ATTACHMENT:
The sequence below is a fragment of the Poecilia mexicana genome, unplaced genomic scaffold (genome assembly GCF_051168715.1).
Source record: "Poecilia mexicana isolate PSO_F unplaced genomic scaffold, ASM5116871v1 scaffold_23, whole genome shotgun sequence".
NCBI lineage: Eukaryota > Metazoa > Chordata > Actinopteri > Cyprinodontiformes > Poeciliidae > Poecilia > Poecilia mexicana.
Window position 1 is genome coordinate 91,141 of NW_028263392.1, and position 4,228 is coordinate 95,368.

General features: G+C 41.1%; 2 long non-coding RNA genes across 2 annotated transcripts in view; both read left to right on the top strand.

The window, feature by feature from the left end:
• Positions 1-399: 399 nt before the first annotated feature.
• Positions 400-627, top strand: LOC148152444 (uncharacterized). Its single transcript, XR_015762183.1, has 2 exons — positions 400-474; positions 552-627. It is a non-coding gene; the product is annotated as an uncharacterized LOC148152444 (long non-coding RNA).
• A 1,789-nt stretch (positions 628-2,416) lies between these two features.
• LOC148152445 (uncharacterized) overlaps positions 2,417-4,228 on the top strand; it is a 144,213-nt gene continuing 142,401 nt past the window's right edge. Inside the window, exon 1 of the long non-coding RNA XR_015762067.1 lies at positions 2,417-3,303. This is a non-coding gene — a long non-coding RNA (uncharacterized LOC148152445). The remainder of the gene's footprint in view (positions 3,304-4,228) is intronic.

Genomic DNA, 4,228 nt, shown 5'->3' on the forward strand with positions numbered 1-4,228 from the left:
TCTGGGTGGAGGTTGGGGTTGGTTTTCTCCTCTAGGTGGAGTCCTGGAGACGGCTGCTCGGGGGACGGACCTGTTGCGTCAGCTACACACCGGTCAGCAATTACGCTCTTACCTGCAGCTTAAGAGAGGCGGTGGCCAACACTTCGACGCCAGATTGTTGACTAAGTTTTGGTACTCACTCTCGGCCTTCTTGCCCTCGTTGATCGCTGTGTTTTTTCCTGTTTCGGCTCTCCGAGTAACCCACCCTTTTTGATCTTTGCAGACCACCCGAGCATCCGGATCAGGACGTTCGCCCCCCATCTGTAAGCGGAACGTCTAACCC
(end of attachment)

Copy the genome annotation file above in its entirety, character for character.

The sequence below is a fragment of the Poecilia mexicana genome, unplaced genomic scaffold (genome assembly GCF_051168715.1).
Source record: "Poecilia mexicana isolate PSO_F unplaced genomic scaffold, ASM5116871v1 scaffold_23, whole genome shotgun sequence".
NCBI lineage: Eukaryota > Metazoa > Chordata > Actinopteri > Cyprinodontiformes > Poeciliidae > Poecilia > Poecilia mexicana.
Window position 1 is genome coordinate 91,141 of NW_028263392.1, and position 4,228 is coordinate 95,368.

General features: G+C 41.1%; 2 long non-coding RNA genes across 2 annotated transcripts in view; both read left to right on the top strand.

The window, feature by feature from the left end:
• Positions 1-399: 399 nt before the first annotated feature.
• Positions 400-627, top strand: LOC148152444 (uncharacterized). Its single transcript, XR_015762183.1, has 2 exons — positions 400-474; positions 552-627. It is a non-coding gene; the product is annotated as an uncharacterized LOC148152444 (long non-coding RNA).
• A 1,789-nt stretch (positions 628-2,416) lies between these two features.
• LOC148152445 (uncharacterized) overlaps positions 2,417-4,228 on the top strand; it is a 144,213-nt gene continuing 142,401 nt past the window's right edge. Inside the window, exon 1 of the long non-coding RNA XR_015762067.1 lies at positions 2,417-3,303. This is a non-coding gene — a long non-coding RNA (uncharacterized LOC148152445). The remainder of the gene's footprint in view (positions 3,304-4,228) is intronic.

Genomic DNA, 4,228 nt, shown 5'->3' on the forward strand with positions numbered 1-4,228 from the left:
TCTGGGTGGAGGTTGGGGTTGGTTTTCTCCTCTAGGTGGAGTCCTGGAGACGGCTGCTCGGGGGACGGACCTGTTGCGTCAGCTACACACCGGTCAGCAATTACGCTCTTACCTGCAGCTTAAGAGAGGCGGTGGCCAACACTTCGACGCCAGATTGTTGACTAAGTTTTGGTACTCACTCTCGGCCTTCTTGCCCTCGTTGATCGCTGTGTTTTTTCCTGTTTCGGCTCTCCGAGTAACCCACCCTTTTTGATCTTTGCAGACCACCCGAGCATCCGGATCAGGACGTTCGCCCCCCATCTGTAAGCGGAACGTCTAACCC